July 16, 1999
Time to visit the dentist? Not to worry. Just a few months ago, you had your teeth painted against decay with antibodies derived from genetically altered plants. You’ve had your periodontal pill and shot — but even if you have a cavity, a few seconds under the laser won’t kill you. And the tooth-colored filling won’t mar your brilliant, bleached smile.
SURE IS HARD to understand why Grandma got so anxious about these things.Some of these techniques are dental science fiction, of course, but a surprising number are dental science fact — or about to become so. Welcome to dentistry in the new millennium: more gadgetry, less grief.
The dental chair probably will look much the same, but high-speed vacuums will replace the little cuspidor — the spit-bowl by the armrest, already vanishing from offices around the country. Microscopes on swing-away arms will allow intricate precision work.
You’ll definitely spend less time in the chair. An appointment for one or two fillings might take half the time it does now, said Portland, Ore., dentist Debra Currey.
And instead of a sharp, metal-tipped explorer jabbing and scraping its way across your teeth as it looks for decay, a low-energy laser will do the trick. The small device — to be evaluated in a yearlong clinical study at the School of Dentistry at Oregon Health Sciences University — shines light over the teeth. Decayed and healthy teeth react to the stimulation with different levels of fluorescence, allowing dentists to get early indications of decay. All you’ll experience are a few beeps.
If you need an X-ray, the picture will be taken digitally rather than on film that requires processing. The advantage of “visography,” said Dr. Jack Ferracane, associate dean for academic affairs at OHSU School of Dentistry, is that images can be stored indefinitely on a computer. Your dentist will be able to calculate the toll that decay is taking on bone minerals over time, see whether bone is receding, and check on your tooth implants. Dental X-rays already are low radiation, the equivalent of walking in the sun for five minutes, said Oak Grove, Ore., dentist Larry Heppler. Visography emits about one-tenth of those already low levels.
You won’t be able to hide your lack of flossing. An intraoral dental camera will display your highly magnified and well-lighted molars on a monitor that your dentist will use to diagnose and to point out problem areas to you.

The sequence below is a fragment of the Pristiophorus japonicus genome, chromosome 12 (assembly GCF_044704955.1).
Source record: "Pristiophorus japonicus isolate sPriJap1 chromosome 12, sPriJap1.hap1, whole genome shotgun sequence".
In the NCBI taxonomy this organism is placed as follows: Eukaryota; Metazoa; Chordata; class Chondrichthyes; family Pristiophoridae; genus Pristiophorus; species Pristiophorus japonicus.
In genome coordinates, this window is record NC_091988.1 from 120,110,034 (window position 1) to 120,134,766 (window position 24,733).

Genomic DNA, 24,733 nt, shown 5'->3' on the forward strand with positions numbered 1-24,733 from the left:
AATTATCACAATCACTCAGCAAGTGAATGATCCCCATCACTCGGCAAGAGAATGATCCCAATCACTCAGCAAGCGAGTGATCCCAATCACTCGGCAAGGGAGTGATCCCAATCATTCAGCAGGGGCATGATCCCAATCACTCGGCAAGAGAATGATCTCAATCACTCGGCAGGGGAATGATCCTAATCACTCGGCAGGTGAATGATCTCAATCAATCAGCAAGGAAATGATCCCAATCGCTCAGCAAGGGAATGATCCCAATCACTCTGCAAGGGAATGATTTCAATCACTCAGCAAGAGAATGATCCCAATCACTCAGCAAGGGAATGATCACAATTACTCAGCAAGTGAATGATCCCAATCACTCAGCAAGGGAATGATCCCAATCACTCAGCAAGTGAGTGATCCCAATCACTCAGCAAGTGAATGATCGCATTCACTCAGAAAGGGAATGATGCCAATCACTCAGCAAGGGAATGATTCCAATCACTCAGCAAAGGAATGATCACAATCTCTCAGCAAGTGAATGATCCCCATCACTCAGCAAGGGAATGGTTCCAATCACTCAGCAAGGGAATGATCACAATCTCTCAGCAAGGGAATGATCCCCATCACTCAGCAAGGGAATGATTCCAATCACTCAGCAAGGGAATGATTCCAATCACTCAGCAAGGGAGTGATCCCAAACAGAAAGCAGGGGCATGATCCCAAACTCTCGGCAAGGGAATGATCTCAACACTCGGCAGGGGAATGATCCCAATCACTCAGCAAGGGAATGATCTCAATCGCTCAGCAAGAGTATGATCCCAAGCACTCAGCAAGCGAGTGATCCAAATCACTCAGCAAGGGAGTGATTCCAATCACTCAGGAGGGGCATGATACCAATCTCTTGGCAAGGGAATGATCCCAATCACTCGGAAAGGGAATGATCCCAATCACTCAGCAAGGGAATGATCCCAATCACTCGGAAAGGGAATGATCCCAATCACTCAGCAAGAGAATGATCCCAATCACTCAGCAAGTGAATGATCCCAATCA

GOOD-BYE TO THE DREADED DRILL
Except for removing old silver fillings or working on large areas of decay, your dentist won’t need that bulky, noisy drill. Instead — and already in use in 5 percent to 10 percent of offices nationwide — your dentist will use a hand-held instrument about the size of a pen, looped at the end, that sprays out tiny 50-micron aluminum silicate or oxide particles in a powerful stream of air. The air abrasion results in less heat and vibration, reducing or even eliminating the need for anesthesia.
Anesthesia, however, will still be available, and you’ll have your choice of delivery methods. Some offices already use high bursts of air pressure to deliver painkillers, or electrical conduction to mask nerve endings. The advantage of electrical conduction, said Dr. Jack Clinton, associate dean for clinical affairs at OHSU School of Dentistry, is that it doesn’t make you numb. However, some pain sensation may still get through.
For some procedures, a small patch could deliver a new breed of anesthetics through the skin. Another technique, called “the wand,” uses a tiny needle, but a computerized gauge ensures that the anesthesia is delivered with low and constant pressure. The pain of an anesthesia shot, said Dr. Sharon Turner, dean of the OHSU School of Dentistry, isn’t just the needle piercing the gum. A too-rapid injection of material pushes apart the tissue, which feels uncomfortable. With less pressure, she said, “many patients will say they didn’t even feel it.”
Those old mercury-silver fillings are passe. Ceramic tooth-colored fillings are aesthetically pleasing but present problems by being ultra-hard, fracture-prone and vulnerable to temperature changes.
New materials — some available, some in development — go far to solve the problem of the microscopic expansion or contraction of fillings with every hot or cold item eaten. Fillings react to temperature change differently from teeth, creating fissures and allowing decay to fester.